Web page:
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Tuesday, October 3, 2023

Local research crucial to curb plastic waste pollution, say experts

Local research and enforcement of environmental laws are crucial in curbing plastic pollution, according to environmental experts.

Plastic pollution
Plastic pollution

The experts, who spoke with the News Agency of Nigeria (NAN) in separate interviews on Tuesday, June 19, 2018 in Lagos, advocated for an integrated approach to addressing plastic pollution.

Mrs Kofo Adeleke, Programmes Director at Community Conservation & Development Initiatives (CCDI), an NGO, suggested a selective ban of plastic in the country as well as indigenous research on the alternative use of plastics.

“Dealing with plastic pollution requires an integrated approach; but as the situation becomes critical, we have to talk about the reduction. We also have to ban some types of plastics.

“We need a lot of research and development. We can apply what is being done in other countries but if we do not do our own homegrown research into how plastic pollution can be curbed, we will never get there.

“I do not think we really have proper research and to do proper research requires financial commitment. If the government will not be committed to the research, we will just keep advocating without results.”

Adeleke, however, insisted on the enforcement of environmental laws and regulations to further mitigate plastic pollution in the country.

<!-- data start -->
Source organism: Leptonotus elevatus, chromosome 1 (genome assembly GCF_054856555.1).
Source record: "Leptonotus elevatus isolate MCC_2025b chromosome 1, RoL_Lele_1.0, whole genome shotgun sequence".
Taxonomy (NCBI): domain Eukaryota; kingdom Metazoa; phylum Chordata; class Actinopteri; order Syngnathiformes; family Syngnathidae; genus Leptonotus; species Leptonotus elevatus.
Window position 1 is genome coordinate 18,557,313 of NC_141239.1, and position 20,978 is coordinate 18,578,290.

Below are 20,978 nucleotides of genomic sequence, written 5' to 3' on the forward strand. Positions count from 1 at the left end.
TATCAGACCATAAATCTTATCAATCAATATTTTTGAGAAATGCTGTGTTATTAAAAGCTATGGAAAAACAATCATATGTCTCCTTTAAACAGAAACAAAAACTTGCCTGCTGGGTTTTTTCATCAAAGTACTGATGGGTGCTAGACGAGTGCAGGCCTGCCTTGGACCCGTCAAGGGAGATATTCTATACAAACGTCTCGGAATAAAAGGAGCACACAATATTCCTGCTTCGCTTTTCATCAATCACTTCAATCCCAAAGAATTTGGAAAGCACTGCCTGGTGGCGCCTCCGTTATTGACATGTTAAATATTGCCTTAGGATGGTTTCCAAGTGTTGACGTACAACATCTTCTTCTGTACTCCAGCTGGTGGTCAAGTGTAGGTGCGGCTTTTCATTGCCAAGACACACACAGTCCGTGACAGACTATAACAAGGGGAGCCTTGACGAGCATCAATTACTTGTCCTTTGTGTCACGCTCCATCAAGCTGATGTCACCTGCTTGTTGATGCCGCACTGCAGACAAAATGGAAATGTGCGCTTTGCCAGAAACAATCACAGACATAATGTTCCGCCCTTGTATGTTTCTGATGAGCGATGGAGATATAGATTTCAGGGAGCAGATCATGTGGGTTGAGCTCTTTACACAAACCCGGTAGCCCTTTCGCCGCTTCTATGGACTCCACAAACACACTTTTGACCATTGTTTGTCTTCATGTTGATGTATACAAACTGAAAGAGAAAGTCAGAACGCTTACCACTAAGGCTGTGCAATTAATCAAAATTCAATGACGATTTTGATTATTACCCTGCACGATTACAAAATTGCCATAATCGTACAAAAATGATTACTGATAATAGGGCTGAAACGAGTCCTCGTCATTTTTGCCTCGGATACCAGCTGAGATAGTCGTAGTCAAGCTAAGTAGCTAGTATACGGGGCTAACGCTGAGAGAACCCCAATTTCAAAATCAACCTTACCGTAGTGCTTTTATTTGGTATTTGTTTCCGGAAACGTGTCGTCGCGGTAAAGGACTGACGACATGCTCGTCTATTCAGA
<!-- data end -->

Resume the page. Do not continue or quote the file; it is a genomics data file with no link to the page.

“If there are environmental laws and they are not being enforced, then the people who created the law should start get together and ask themselves why they are not enforcing it.

“It is time for government officials to be bold enough to address the enforcement of these environmental laws in order to tackle plastic pollution in the country,” she added.

On her part, Mrs Ebere Akwuebu, the Programme Manager, Environmental Law Research Institute (ELRI), advocated for the enforcement of global laws to curb plastic pollution in Nigeria.

“There are global laws against plastic pollution and there has been a UN resolution on marine pollution globally.

“In 2011, the Federal Ministry of Environment came out with a set of regulations, one of which is the Extended Producer Liability regulation which stipulates that a producer of a product is responsible for managing the product from cradle to grave.

“These laws exist; they are more of physical laws but the question is are they being obeyed? Is there compliance? That is an area we need to address.

“Our environmental laws need to be refined in such a way that they achieve compliance and a balanced socio-economic benefit for the country,” Akwuebu said.

By Mercy Okhiade

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